By Samantha Lyles, Staff Writer, email@example.com
Members of the Darlington community joined the Darlington County Board of Education and DCSD superintendent Tim Newman for an August 28 groundbreaking ceremony to formally kick off construction of a new elementary school.
The new facility will combine Cain Elementary and Brunson-Dargan Elementary into a spacious new school, to be constructed on Cain’s First Street campus.
“We’re really excited and grateful to be able to start this new elementary school in the Darlington area. It’s what’s best for our kids, it’s what’s best for our community, and I can’t wait to see the end result,” said Newman.
The school is one of three new elementary schools DCSD plans to construct with proceeds from a $60 million bond referendum approved by Darlington County voters in 2016.
The other schools will be located in Hartsville (combining Washington Street and West Hartsville Elementary) and Lamar (combining Spaulding and Lamar Elementary). Construction of these schools should occur on a simultaneous, slightly staggered schedule, with all three set to open around the end of 2019.
The new Cain school will host up to 600 students in kindergarten through fifth grade, and the campus footprint has enough space to add on six more classrooms to accommodate future growth.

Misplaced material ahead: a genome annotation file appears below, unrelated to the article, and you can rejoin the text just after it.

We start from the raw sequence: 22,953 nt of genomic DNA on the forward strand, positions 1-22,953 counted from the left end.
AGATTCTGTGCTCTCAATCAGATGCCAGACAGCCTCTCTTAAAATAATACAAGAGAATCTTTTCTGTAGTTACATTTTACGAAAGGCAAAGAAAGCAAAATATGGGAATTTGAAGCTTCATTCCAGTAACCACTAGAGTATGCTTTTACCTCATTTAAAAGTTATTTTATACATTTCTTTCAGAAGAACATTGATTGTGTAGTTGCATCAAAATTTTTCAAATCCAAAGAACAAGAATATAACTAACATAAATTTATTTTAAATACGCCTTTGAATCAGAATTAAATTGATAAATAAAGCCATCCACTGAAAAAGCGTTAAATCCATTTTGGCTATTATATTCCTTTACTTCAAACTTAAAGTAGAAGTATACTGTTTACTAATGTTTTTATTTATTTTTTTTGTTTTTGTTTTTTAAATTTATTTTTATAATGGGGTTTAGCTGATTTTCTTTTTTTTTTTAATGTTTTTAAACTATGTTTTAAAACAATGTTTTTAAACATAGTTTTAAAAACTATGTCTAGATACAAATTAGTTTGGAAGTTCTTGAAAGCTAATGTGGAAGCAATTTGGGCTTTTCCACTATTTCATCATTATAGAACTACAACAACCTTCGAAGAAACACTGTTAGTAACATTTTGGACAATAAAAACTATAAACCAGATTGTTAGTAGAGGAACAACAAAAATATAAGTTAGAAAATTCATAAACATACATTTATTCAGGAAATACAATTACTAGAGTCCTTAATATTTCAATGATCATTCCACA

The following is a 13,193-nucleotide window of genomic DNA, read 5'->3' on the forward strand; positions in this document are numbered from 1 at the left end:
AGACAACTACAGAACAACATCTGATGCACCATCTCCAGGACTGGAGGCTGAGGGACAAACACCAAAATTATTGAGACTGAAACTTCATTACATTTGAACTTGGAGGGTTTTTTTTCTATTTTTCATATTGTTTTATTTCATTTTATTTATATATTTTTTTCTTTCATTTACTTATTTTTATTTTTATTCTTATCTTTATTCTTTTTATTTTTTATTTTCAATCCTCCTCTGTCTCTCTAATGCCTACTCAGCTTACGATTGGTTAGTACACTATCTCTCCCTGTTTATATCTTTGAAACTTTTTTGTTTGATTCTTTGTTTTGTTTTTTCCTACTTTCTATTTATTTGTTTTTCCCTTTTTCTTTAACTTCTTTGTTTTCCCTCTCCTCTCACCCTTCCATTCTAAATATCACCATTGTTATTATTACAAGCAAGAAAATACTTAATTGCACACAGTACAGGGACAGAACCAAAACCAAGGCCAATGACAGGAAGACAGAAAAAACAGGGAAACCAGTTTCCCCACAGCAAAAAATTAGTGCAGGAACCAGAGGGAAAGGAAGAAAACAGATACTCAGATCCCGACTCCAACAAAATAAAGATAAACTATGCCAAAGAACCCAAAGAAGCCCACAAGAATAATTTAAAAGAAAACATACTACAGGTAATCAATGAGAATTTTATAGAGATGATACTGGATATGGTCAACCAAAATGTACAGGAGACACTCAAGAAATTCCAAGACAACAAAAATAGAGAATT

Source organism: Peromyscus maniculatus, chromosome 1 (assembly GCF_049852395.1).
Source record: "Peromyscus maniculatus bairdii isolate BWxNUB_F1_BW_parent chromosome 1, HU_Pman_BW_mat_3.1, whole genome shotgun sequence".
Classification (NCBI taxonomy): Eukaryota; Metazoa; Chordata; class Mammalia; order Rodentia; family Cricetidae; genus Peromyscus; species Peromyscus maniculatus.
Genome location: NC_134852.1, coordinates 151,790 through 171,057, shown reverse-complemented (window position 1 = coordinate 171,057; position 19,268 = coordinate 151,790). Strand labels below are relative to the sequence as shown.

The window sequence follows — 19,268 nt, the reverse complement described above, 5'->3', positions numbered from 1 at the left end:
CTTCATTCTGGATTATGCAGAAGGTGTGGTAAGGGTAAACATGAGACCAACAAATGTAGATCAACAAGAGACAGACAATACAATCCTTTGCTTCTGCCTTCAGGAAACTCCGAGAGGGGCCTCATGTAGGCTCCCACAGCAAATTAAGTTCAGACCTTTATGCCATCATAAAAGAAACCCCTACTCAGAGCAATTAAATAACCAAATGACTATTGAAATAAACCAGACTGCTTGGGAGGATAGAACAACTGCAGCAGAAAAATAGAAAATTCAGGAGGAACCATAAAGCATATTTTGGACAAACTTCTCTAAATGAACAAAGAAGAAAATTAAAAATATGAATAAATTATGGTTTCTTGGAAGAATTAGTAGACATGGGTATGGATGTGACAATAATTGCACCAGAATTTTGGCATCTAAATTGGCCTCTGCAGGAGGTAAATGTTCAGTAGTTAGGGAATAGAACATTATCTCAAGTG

Classrooms will feature art and creative spaces, modern technology like smart boards and new lighting, and will provide areas for group projects and collaborative learning – all factors which Newman said will enhance the learning
“When you put students in modern spaces that have all the technology, the different areas to learn in, different lighting, different sized corridors, it shows the commitment we have to helping our kids learn in the twenty-first century,” said Newman.
Newman added that he hopes the district can use this momentum to continue evaluating and modernizing all of its schools.
“We need to be looking at the next five, ten, twenty years and have the plan in place for all of our buildings. The majority of our buildings are fifty to sixty years old, so we have to put a plan in place because our students deserve to learn in safe, secure, modern buildings,” Newman said.